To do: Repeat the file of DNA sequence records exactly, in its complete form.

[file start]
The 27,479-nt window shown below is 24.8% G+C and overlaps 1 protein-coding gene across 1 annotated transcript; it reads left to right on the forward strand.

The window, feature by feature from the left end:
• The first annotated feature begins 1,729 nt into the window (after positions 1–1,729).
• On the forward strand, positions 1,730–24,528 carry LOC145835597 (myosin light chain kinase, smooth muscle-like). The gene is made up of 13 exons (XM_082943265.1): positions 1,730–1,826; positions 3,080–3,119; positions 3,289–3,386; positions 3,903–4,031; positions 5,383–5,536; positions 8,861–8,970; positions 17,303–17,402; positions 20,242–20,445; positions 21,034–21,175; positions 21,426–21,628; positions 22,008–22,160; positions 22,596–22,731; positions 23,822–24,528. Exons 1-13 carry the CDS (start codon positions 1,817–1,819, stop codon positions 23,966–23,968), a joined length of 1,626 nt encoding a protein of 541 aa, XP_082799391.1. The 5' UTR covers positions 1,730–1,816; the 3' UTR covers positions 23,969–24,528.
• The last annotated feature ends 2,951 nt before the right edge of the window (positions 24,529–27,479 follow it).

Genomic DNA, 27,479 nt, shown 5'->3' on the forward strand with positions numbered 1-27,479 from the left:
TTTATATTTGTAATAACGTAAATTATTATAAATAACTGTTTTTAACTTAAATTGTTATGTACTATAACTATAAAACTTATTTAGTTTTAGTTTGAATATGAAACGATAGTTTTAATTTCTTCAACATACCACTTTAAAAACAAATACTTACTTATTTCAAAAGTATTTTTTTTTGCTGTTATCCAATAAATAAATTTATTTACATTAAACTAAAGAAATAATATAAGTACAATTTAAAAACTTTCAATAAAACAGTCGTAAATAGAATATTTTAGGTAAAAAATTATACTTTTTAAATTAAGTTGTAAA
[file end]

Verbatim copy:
The 27,479-nt window shown below is 24.8% G+C and overlaps 1 protein-coding gene across 1 annotated transcript; it reads left to right on the forward strand.

The window, feature by feature from the left end:
• The first annotated feature begins 1,729 nt into the window (after positions 1–1,729).
• On the forward strand, positions 1,730–24,528 carry LOC145835597 (myosin light chain kinase, smooth muscle-like). The gene is made up of 13 exons (XM_082943265.1): positions 1,730–1,826; positions 3,080–3,119; positions 3,289–3,386; positions 3,903–4,031; positions 5,383–5,536; positions 8,861–8,970; positions 17,303–17,402; positions 20,242–20,445; positions 21,034–21,175; positions 21,426–21,628; positions 22,008–22,160; positions 22,596–22,731; positions 23,822–24,528. Exons 1-13 carry the CDS (start codon positions 1,817–1,819, stop codon positions 23,966–23,968), a joined length of 1,626 nt encoding a protein of 541 aa, XP_082799391.1. The 5' UTR covers positions 1,730–1,816; the 3' UTR covers positions 23,969–24,528.
• The last annotated feature ends 2,951 nt before the right edge of the window (positions 24,529–27,479 follow it).

Genomic DNA, 27,479 nt, shown 5'->3' on the forward strand with positions numbered 1-27,479 from the left:
TTTATATTTGTAATAACGTAAATTATTATAAATAACTGTTTTTAACTTAAATTGTTATGTACTATAACTATAAAACTTATTTAGTTTTAGTTTGAATATGAAACGATAGTTTTAATTTCTTCAACATACCACTTTAAAAACAAATACTTACTTATTTCAAAAGTATTTTTTTTTGCTGTTATCCAATAAATAAATTTATTTACATTAAACTAAAGAAATAATATAAGTACAATTTAAAAACTTTCAATAAAACAGTCGTAAATAGAATATTTTAGGTAAAAAATTATACTTTTTAAATTAAGTTGTAAA